Story of The Miller of Mansfield and King Henry II
The story of the Miller of Mansfield was told by Bishop Thomas Percy who was also a poet. In 1765 a collection of his ballads was published, entitled Percy’s Reliques or The Reliques of Ancient English Poetry.
Kings were often the subject of ancient ballad makers, particularly when interacting their naughtiest or poorest subject. One such ballad of Percy’s is entitled The King and the Miller of Mansfield. Although the metre and theme of the poem are thought to based on an even older ballad, John the Reeve, it retains its own humour and lilt that is both amusing and bemusing in modern day England.
The ballad goes that Henry II, on passage from Nottingham, asked the miller to put up his son for a night. The miller fed his son a meal of venison and despite promises word was spread that the miller would occasionally steal the King’s deer from Sherwood Forest. Fearing for his life at the return of the king the next morning, the miller was actually made a knight. And so the jolly tale continues with his journey to the palace for his investiture.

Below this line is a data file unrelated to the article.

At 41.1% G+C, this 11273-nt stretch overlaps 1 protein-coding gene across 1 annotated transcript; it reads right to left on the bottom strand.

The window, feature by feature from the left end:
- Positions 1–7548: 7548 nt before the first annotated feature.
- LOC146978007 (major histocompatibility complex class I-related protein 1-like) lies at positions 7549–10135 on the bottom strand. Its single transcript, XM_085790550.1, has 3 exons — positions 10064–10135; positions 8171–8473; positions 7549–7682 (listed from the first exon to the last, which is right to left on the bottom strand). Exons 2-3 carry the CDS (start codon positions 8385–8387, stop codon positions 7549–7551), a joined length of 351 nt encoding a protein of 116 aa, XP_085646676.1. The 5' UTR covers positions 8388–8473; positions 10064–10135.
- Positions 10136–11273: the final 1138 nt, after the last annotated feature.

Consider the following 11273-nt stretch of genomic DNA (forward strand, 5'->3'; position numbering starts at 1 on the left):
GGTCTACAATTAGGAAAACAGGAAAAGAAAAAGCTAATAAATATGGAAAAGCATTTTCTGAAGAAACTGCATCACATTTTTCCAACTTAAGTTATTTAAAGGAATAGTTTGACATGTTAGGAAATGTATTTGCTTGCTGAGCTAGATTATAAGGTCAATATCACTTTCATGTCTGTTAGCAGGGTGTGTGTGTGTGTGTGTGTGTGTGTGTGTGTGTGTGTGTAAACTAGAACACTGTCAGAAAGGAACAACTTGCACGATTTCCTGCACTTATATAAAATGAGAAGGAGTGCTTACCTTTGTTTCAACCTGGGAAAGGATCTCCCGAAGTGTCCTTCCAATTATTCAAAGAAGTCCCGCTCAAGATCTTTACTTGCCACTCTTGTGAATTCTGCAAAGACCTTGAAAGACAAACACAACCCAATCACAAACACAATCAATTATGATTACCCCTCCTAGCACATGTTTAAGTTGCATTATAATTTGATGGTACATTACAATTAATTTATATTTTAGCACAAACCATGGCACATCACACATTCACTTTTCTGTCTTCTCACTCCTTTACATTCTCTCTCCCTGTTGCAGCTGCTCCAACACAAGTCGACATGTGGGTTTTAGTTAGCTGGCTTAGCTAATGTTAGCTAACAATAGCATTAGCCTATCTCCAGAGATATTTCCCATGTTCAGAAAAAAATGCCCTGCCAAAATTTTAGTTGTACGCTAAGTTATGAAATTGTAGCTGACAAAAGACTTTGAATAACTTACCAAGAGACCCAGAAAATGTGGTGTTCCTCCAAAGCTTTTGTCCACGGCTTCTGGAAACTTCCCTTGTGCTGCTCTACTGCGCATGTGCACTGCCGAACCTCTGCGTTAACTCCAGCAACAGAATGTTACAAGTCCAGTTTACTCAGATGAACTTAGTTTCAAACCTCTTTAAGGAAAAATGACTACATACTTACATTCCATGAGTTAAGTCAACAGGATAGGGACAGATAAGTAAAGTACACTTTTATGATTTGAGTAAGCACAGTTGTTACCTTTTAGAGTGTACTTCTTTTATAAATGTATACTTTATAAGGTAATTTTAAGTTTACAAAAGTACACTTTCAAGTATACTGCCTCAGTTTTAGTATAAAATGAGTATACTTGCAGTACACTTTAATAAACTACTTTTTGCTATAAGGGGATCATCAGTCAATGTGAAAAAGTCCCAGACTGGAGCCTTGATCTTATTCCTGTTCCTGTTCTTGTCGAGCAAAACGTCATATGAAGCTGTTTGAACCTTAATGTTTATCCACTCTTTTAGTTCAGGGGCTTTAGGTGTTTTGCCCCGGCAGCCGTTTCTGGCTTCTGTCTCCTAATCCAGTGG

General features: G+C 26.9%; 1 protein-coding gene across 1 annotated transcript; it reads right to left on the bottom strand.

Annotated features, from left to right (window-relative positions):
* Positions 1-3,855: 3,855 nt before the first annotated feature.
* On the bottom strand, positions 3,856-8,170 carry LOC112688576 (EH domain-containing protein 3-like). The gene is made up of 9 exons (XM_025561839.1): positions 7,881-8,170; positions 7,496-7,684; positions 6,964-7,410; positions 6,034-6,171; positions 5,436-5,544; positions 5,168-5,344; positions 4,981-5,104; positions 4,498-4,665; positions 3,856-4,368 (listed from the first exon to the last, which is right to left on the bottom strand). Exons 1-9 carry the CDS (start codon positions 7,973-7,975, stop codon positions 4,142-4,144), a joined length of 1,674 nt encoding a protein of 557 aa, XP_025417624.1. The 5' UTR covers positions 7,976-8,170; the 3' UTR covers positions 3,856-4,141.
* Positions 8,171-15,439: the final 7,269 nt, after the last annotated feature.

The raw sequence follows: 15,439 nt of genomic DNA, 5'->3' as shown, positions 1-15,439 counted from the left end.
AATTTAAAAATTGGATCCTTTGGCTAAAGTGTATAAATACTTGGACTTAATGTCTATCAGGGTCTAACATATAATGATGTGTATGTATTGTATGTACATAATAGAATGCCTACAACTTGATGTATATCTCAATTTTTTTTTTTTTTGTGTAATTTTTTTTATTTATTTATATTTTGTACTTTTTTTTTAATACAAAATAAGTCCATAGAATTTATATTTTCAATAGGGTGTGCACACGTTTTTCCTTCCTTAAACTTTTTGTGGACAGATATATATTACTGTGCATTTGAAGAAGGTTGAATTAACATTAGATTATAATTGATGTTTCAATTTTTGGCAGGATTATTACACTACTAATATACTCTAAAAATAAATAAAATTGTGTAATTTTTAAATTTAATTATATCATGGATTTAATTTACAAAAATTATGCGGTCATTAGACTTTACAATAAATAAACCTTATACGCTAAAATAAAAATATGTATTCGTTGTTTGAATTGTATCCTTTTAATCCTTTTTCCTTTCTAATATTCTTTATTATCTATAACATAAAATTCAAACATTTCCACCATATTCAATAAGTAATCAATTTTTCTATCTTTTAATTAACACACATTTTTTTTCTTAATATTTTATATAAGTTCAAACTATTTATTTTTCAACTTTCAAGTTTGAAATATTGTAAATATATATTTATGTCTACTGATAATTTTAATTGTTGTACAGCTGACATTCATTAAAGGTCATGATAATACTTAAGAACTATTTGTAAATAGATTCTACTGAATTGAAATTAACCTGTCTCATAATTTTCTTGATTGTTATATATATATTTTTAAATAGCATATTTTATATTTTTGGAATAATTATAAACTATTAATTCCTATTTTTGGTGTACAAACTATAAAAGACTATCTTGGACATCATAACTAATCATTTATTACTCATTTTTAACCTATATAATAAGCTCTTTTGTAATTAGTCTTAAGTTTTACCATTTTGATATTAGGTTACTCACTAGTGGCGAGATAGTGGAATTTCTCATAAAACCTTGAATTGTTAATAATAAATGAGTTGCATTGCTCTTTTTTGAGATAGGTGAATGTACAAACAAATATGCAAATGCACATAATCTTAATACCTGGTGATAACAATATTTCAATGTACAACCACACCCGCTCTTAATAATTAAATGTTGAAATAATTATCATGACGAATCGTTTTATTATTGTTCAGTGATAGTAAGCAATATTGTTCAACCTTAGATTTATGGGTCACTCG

We can proudly and honestly say that all our venison and game is sourced locally and wholly legitimately! Yet in the generous hospitality of the miller to feed and accommodate the King’s son, we take great pleasure and find fond associations. We’re rather proud to be named after such a fellow.
If you’re staying with us, you might enjoy one of the prints on the wall on the hotel landing, which details the journey from Mansfield to Goring. It’s a nice touch that ties the story together for us. Now, see if you can decipher the ballad for yourselves and let us know how you get on!
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